Temporal crescent syndrome with magnetic resonance correlation

J Neuroophthalmol. 1997 Sep;17(3):151-5.


Background: A young woman with a history of controlled hypertension noted a suddenly decreased peripheral temporal field in the left eye. This occurred after moderate peripartum hypertension.

Method: A monocular peripheral temporal crescentic defect could be plotted on Goldmann visual fields despite a normal dilated peripheral retinal examination and normal disc appearance.

Result: A dilated parieto-occipital sulcus could be seen on computed tomography, and magnetic resonance imaging showed changes consistent with atrophy and gliosis in the cuneus, precuneus, and anterior calcarine cortex surrounding the parieto-occipital sulcus.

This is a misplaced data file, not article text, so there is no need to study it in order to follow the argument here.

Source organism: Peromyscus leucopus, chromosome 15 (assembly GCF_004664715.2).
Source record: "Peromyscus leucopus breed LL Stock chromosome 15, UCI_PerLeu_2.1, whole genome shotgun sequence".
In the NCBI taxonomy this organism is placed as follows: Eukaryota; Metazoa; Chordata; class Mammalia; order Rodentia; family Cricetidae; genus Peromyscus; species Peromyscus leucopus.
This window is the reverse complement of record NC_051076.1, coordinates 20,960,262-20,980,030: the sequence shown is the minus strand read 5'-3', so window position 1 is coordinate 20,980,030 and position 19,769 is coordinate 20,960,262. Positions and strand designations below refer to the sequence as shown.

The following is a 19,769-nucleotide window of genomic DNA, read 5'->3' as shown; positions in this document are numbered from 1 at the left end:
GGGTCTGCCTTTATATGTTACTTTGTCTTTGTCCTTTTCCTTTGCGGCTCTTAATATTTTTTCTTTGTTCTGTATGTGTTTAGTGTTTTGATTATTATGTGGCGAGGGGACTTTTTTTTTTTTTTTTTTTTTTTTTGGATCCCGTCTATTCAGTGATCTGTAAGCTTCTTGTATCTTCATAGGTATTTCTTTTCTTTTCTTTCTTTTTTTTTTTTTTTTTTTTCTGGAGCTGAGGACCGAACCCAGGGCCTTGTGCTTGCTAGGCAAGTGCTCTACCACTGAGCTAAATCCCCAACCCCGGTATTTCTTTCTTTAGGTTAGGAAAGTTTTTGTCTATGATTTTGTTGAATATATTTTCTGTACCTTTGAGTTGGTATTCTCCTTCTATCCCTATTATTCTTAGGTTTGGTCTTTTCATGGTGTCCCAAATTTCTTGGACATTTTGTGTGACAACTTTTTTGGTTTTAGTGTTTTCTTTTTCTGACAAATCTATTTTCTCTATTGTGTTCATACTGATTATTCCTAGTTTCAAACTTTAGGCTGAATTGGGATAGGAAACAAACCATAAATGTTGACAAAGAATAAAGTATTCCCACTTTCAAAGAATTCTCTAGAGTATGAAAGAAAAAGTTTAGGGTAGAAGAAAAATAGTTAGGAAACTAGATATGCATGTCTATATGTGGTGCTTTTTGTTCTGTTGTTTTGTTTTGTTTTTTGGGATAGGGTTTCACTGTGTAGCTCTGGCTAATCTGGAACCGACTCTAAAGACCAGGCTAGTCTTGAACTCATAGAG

Conclusion: By magnetic resonance imaging, this can be seen to comprise less than 10% of the visual cortex, as suggested by the Horton and Hoyt revised Holmes map. The temporal crescent syndrome is a rare monocular retrochiasmatic visual field defect that can be correlated to a lesion along the parieto-occipital sulcus.

Publication types

  • Case Reports

MeSH terms

  • Adult
  • Blood Pressure
  • Brain / pathology*
  • Brain Diseases / complications
  • Brain Diseases / diagnosis*
  • Female
  • Hemianopsia / etiology*
  • Humans
  • Hypertension / complications
  • Magnetic Resonance Imaging
  • Syndrome
  • Visual Acuity
  • Visual Fields*